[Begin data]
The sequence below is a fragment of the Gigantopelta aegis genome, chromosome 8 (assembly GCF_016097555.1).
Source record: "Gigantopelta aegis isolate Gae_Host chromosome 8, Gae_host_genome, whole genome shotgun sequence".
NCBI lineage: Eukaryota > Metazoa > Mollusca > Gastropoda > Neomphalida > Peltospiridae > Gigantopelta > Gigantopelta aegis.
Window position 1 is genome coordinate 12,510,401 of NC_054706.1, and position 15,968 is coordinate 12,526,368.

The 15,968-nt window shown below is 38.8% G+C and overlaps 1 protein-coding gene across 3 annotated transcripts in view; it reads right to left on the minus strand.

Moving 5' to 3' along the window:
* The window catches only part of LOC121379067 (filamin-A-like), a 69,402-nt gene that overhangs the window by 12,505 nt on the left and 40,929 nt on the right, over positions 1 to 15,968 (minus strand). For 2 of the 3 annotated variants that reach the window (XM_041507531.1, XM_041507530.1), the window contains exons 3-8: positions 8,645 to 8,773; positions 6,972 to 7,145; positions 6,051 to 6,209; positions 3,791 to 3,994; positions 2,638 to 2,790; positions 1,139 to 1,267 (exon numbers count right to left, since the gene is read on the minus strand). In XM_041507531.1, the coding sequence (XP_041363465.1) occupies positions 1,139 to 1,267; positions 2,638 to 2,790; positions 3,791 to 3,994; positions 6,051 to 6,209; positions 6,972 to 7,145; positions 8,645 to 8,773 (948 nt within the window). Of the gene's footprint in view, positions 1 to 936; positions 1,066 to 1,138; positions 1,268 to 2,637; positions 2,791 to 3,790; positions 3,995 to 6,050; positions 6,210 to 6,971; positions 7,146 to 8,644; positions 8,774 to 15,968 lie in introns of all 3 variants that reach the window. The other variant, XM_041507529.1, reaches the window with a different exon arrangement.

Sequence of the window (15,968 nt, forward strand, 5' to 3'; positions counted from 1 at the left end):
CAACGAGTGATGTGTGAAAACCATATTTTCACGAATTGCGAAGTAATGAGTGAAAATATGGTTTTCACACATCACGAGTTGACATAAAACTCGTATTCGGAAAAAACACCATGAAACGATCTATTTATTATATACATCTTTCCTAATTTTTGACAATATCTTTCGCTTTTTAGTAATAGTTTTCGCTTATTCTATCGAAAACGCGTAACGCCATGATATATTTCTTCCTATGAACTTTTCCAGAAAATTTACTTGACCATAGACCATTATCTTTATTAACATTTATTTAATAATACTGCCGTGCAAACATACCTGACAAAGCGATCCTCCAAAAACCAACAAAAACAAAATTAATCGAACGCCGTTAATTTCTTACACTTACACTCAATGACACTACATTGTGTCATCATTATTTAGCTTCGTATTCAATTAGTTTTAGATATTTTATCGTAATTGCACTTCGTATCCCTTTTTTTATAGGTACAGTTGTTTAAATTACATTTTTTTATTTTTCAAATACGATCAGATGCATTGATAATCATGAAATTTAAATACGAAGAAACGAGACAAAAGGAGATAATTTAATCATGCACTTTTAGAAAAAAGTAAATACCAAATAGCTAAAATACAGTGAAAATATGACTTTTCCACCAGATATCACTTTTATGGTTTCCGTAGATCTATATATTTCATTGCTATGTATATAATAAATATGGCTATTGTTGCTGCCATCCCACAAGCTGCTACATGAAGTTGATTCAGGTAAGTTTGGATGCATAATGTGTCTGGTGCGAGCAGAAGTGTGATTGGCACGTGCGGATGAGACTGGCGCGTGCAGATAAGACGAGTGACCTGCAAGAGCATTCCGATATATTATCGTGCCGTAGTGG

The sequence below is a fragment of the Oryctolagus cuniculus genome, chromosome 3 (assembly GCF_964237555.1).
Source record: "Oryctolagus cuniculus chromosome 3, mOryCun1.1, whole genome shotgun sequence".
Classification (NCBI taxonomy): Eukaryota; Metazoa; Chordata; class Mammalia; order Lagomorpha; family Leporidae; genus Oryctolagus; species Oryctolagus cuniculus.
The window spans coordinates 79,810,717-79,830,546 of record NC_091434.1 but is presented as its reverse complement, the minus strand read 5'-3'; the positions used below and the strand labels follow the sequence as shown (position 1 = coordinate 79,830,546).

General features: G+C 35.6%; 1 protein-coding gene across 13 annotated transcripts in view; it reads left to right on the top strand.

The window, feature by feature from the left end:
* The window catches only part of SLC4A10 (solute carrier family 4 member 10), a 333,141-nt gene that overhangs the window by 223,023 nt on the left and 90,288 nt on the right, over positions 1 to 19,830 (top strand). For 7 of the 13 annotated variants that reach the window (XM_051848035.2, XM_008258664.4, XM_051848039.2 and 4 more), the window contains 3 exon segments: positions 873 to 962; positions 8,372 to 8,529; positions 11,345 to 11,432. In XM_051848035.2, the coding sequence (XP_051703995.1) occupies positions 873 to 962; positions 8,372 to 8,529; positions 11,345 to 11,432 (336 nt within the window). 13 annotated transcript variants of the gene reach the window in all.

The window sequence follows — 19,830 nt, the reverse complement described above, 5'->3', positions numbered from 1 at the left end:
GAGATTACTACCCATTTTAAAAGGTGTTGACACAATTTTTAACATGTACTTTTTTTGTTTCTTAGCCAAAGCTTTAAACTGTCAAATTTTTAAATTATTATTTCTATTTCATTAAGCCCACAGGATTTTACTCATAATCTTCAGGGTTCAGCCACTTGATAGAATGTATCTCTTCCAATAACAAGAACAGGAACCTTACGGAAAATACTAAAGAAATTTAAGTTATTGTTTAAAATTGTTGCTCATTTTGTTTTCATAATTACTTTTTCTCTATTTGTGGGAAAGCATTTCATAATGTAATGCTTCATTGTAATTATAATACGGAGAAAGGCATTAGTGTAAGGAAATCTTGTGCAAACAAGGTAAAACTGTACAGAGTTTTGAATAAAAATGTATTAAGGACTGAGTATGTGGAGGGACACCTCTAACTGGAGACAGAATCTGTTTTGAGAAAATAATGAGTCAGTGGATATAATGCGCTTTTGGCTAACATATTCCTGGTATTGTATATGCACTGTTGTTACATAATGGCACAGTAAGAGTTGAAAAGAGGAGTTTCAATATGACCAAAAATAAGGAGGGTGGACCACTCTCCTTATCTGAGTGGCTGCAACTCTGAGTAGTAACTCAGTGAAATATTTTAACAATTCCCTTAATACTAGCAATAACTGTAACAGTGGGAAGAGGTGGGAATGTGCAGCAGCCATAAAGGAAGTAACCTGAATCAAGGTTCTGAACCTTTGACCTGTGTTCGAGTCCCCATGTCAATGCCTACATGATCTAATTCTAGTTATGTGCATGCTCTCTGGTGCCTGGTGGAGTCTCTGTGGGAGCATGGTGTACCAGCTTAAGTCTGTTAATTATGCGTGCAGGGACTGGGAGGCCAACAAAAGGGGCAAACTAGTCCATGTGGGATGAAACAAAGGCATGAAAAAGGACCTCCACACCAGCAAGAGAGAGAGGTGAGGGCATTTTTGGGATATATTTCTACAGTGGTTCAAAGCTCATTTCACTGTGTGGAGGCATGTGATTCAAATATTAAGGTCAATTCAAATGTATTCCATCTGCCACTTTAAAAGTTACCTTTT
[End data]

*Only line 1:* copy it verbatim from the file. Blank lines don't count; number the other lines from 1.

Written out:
The sequence below is a fragment of the Gigantopelta aegis genome, chromosome 8 (assembly GCF_016097555.1).